Selection of cell type specific CpGs and deconvolution
Deconvolution of cell types is based on CG dinucleotides (CpGs) that are specifically hypomethylated in different cell types. Pre-validated CpG methylation sites were selected to estimate the origin of cfDNA from lymphocytes (cg17587997, FYN protooncogene (FYN)) , monocytes (cg10480329, centromere protein A (CENPA)) , and granulocytes (cg05398700, WD repeat domain 20 (WDR20)) , and to differentiate leukocytes from other cells (cg10673833, myosin IG (MYO1G)) , including endothelial cells, epithelial cells, fibroblasts, mesenchymal stem cells, hepatocytes, and muscle cells, described in Schmidt et al. . We then generated a reference-based non-negative least-squares (NNLS) algorithm for the four CpGs of these cellular categories [13, 14]. An Excel calculation tool for cell type deconvolution based on the pyrosequencing measurements is provided in Additional file 1.
Quantification of cfDNA and pyrosequencing
The cfDNA concentration was measured applying a pre-validated qPCR assay described in Neuberger et al. . For pyrosequencing 4 µl of the bisulfite converted DNA were amplified with region-specific biotinylated/unmodified primer pairs (see Additional file 2) using the PyroMark PCR kit (Qiagen) according to the manufacturer’s instructions using the following protocol: Initial activation at 95 °C for 15 min, 45 cycles of 30 s at 94 °C, 30 s at 56 °C, and 30 s at 72 °C followed by a final extension at 72 °C for 10 min. Pyrosequencing was performed on the PyroMark Q96 ID with the respective reagents (Qiagen).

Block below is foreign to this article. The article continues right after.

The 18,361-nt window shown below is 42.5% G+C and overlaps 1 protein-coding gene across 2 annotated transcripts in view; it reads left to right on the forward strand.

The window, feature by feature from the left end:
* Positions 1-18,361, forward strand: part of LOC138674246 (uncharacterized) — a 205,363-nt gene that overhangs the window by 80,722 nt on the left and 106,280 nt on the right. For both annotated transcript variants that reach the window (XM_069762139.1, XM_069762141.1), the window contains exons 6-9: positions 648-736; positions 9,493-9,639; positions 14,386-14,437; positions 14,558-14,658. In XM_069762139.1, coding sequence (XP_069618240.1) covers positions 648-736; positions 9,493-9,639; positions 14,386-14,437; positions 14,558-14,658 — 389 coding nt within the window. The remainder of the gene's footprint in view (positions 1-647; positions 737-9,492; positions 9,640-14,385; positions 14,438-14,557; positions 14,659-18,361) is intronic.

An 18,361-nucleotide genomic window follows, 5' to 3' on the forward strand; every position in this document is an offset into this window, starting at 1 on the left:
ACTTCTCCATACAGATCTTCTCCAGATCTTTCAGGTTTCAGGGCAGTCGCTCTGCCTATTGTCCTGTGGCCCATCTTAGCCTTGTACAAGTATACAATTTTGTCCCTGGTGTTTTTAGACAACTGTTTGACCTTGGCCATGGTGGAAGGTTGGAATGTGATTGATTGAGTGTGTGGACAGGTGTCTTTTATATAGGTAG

Data analysis and statistics
Statistical analyses were conducted with R version 4.0.2, using tidyverse version 1.3.0, and rstatix version 0.6.0. Graphical illustrations were prepared with ggplot2 version 3.3.2 and corrplot package version 0.85. Continuous data were log 10 transformed and tested for normal distribution with Shapiro–Wilk test. Non-normal distributed data were expressed as median (25th; 75th percentiles). Global significant differences were tested with Friedman rank sum test. Paired or unpaired Wilcoxon rank sum tests with Bonferroni corrections, were used to compare within and between group differences.
Results and discussion